Cellular IoT closes the gap between end-devices and the cloud

Several technologies are vying to become the dominant player for LPWANs (Low-Power Wide-Area Networks ) – a critical part of the IoT’s infrastructure. But as the alternatives face headwinds, maturing cellular IoT is gaining increasing traction as the bridge between remote IoT devices and the cloud.

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Cellular IoT closes the gap between end-devices and the cloud

Several technologies are vying to become the dominant player for LPWANs (Low-Power Wide-Area Networks ) – a critical part of the IoT’s infrastructure. But as the alternatives face headwinds, maturing cellular IoT is gaining increasing traction as the bridge between remote IoT devices and the cloud.

LPWAN market growth

So important are LPWANs that the global market is set to expand from $31 billion in 2022 to $61 billion by 2026, according to analyst Juniper Research. Despite the impact of COVID-19 and the associated chip shortages the virus triggered, the LPWAN market has enjoyed steady growth over the past two years to support a global installed base of 450 million LPWAN-enabled active devices in 2020, expanding to some 660 million by the end of 2021, according to IoT Analytics.

Cellular IoT dominates…

While the LPWAN market is forging ahead, it remains fragmented. However, in that fragmented market, the cellular IoT technologies NB-IoT and LTE-M are taking a dominant market share.

An IoT Analytics report states NB-IoT (47 percent) and LTE-M (10 percent) already make up 57 percent of the global LPWAN installed base, compared to 43 percent for the combined LPWAN competition. The report suggests it’s the support of a solid ecosystem—including major IoT vendors like Amazon, Arm, Cisco, Huawei and Qualcomm, plus network operators such as Vodafone, Orange and Telefonica—that has contributed to the success of cellular IoT to date.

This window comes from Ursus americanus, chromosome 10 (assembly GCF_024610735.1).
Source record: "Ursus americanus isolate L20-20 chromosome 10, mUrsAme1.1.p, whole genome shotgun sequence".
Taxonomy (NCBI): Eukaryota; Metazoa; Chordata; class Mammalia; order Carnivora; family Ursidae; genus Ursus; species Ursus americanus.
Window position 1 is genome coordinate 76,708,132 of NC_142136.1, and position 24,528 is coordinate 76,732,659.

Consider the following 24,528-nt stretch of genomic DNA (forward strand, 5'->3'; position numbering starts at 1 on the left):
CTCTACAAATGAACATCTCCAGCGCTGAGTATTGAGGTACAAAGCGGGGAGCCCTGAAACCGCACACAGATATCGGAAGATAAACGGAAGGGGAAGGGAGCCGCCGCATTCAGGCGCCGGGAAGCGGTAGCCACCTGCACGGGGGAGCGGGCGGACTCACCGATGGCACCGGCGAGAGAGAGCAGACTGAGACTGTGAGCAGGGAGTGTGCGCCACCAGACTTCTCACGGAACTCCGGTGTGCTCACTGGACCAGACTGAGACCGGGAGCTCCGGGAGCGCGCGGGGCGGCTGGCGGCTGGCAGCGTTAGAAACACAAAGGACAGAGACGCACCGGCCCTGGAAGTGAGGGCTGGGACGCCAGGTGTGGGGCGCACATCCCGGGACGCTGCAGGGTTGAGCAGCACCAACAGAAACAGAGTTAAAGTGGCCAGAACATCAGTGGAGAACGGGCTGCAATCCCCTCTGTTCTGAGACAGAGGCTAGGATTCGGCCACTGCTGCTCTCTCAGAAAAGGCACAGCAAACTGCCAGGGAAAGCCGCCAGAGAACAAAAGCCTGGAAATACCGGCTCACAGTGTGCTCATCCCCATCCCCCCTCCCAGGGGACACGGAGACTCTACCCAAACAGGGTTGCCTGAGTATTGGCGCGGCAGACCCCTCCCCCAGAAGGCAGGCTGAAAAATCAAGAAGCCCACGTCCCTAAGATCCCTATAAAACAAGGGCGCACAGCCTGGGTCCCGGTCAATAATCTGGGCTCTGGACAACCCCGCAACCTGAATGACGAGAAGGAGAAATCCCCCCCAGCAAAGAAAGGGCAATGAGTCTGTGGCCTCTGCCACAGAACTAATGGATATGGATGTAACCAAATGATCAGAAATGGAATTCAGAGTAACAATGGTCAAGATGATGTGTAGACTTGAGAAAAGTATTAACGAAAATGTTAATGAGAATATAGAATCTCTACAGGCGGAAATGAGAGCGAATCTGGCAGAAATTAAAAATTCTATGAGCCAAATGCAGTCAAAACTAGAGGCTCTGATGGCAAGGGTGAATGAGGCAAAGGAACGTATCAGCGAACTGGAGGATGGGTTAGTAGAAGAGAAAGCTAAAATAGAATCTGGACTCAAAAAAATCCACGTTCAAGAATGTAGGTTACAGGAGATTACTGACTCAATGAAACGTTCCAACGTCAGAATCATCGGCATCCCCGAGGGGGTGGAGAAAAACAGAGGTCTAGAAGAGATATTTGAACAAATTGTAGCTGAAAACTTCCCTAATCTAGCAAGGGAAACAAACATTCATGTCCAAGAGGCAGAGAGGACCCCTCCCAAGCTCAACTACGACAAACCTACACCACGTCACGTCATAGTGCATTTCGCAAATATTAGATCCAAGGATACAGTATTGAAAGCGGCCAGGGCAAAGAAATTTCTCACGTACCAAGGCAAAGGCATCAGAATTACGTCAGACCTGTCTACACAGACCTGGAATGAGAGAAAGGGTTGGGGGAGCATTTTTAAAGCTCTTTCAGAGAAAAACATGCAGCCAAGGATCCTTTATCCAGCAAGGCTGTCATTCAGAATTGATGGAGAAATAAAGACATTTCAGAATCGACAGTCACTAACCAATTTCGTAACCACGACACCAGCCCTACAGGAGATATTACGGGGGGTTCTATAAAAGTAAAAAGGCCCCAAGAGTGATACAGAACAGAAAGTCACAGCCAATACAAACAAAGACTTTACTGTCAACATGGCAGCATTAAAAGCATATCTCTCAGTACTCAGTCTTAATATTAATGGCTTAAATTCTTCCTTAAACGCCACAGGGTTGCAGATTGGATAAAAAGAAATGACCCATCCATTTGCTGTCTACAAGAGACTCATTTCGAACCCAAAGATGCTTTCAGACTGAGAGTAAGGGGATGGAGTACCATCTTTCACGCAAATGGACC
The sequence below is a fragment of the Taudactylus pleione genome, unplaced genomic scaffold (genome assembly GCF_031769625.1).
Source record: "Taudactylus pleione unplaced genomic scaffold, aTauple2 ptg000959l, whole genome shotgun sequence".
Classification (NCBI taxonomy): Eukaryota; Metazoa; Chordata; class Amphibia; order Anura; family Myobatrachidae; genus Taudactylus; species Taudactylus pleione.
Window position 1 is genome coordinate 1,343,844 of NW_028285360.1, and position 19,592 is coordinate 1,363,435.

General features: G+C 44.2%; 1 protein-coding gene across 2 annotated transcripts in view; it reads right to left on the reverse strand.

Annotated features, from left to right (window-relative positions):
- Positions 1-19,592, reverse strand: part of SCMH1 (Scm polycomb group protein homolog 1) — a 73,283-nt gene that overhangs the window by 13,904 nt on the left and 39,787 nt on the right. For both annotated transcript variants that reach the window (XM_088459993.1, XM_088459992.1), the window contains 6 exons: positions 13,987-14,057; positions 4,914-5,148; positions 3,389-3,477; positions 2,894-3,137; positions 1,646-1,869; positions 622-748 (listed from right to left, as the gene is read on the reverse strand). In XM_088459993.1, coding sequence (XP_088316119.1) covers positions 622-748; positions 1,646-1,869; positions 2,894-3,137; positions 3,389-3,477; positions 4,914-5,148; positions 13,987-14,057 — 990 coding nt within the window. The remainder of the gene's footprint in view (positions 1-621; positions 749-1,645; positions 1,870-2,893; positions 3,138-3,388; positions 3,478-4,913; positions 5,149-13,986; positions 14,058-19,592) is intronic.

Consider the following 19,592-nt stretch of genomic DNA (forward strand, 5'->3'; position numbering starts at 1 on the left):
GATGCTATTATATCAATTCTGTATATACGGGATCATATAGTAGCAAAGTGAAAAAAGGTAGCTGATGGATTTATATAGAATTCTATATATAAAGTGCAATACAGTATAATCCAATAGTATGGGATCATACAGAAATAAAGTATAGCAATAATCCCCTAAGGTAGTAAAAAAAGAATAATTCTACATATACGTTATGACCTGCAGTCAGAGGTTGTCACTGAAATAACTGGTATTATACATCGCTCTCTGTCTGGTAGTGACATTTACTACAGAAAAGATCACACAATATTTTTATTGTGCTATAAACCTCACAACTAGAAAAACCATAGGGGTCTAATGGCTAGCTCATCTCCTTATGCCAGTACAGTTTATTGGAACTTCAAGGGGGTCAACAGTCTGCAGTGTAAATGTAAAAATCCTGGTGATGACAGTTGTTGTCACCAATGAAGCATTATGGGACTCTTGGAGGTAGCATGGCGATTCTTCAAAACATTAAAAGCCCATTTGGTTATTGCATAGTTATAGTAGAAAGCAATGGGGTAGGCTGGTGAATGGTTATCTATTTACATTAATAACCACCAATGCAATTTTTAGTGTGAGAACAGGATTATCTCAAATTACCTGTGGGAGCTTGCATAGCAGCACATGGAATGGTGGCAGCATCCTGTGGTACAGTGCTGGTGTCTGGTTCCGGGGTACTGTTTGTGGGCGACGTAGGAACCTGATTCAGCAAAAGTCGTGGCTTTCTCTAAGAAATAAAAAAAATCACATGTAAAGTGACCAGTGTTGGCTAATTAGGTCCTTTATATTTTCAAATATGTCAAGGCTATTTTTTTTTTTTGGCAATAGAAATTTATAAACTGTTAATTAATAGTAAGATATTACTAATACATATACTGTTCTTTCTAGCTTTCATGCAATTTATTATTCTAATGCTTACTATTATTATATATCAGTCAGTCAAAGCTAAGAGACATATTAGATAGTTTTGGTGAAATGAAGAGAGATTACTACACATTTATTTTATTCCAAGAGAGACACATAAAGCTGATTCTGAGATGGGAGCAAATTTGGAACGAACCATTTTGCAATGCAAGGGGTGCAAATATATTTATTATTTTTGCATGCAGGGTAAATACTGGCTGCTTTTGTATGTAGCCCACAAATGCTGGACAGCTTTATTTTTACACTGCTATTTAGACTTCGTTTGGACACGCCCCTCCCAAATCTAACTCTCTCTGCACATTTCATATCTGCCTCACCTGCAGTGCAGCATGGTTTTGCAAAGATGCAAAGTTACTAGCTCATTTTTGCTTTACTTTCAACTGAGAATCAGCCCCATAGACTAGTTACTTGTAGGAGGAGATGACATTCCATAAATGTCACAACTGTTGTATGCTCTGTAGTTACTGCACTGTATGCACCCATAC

According to Juniper Research, the NB-IoT and LTE-M installed base is expected to grow by a dramatic 1,200 percent over the next four years. The analyst identifies the relatively low cost of connectivity and hardware as key drivers of cellular IoT adoption for remote monitoring in verticals like smart city, agriculture, and manufacturing.

As alternatives struggle…

LoRaWAN and Sigfox have attributes that match some of the requirements for LPWANs. For example, each offers kilometer-plus range and low end-device power consumption. But both networks are incapable of giving connected devices true bidirectional connectivity capability. For example, both LoRaWAN and Sigfox require data to pass through Internet Protocol (IP) interoperable gateways and additional infrastructure to reach the cloud. This adds complexity and potential network fault points.

And although LoRaWAN provides a degree of bidirectional communication, it is not always reliable and doesn’t offer support for remote updates. Sigfox delivers even less functionality; 'things' can send data, but essential massive IoT requirements, such as remote configuration and management, are impossible. Other notable drawbacks of both technologies include the cost of rolling out the backhaul infrastructure, limited operational throughput, and potentially Quality of Service (QoS) issues stemming from the use of unregulated spectrum.

The platform for tomorrow is cellular IoT

Cellular IoT, on the other hand, offers inherent flexibility and support for massive IoT that the alternatives can’t match. Cellular IoT offers end-to-end IP connectivity, and as network infrastructure rolls-out throughout the U.S., Europe, China, Australia, and other regions, the technology is rapidly gaining traction. Base stations can support tens of thousands of cellular IoT connections, the communications are fully bidirectional, robust, reliable, and secure, and the technology is ready to support 5G.

The investment in cellular IoT infrastructure has been enormous. With the support of a strong global standards body, powerful network operators, and an increasingly large vendor ecosystem, it's beginning to look like money well spent.


This article was first published on Nordic's Get Connected Blog.  

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